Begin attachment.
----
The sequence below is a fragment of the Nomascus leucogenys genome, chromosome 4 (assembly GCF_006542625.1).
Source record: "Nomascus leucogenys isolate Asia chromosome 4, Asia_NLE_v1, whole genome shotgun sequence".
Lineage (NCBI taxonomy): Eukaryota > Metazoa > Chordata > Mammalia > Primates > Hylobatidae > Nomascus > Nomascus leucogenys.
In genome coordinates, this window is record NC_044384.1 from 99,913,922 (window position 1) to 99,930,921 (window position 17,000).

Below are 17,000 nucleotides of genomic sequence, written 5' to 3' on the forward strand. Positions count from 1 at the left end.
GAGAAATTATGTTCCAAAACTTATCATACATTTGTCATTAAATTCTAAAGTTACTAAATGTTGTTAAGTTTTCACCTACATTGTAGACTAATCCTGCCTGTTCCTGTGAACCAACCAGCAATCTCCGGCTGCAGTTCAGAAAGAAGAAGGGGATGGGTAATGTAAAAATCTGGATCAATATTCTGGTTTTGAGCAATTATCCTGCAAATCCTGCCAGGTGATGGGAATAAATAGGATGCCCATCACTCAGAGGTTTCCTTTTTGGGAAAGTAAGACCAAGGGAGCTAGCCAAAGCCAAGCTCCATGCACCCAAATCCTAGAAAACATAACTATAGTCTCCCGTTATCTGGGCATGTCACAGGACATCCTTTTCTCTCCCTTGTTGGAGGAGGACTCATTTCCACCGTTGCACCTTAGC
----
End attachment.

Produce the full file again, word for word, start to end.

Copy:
The sequence below is a fragment of the Nomascus leucogenys genome, chromosome 4 (assembly GCF_006542625.1).
Source record: "Nomascus leucogenys isolate Asia chromosome 4, Asia_NLE_v1, whole genome shotgun sequence".
Lineage (NCBI taxonomy): Eukaryota > Metazoa > Chordata > Mammalia > Primates > Hylobatidae > Nomascus > Nomascus leucogenys.
In genome coordinates, this window is record NC_044384.1 from 99,913,922 (window position 1) to 99,930,921 (window position 17,000).

Below are 17,000 nucleotides of genomic sequence, written 5' to 3' on the forward strand. Positions count from 1 at the left end.
GAGAAATTATGTTCCAAAACTTATCATACATTTGTCATTAAATTCTAAAGTTACTAAATGTTGTTAAGTTTTCACCTACATTGTAGACTAATCCTGCCTGTTCCTGTGAACCAACCAGCAATCTCCGGCTGCAGTTCAGAAAGAAGAAGGGGATGGGTAATGTAAAAATCTGGATCAATATTCTGGTTTTGAGCAATTATCCTGCAAATCCTGCCAGGTGATGGGAATAAATAGGATGCCCATCACTCAGAGGTTTCCTTTTTGGGAAAGTAAGACCAAGGGAGCTAGCCAAAGCCAAGCTCCATGCACCCAAATCCTAGAAAACATAACTATAGTCTCCCGTTATCTGGGCATGTCACAGGACATCCTTTTCTCTCCCTTGTTGGAGGAGGACTCATTTCCACCGTTGCACCTTAGC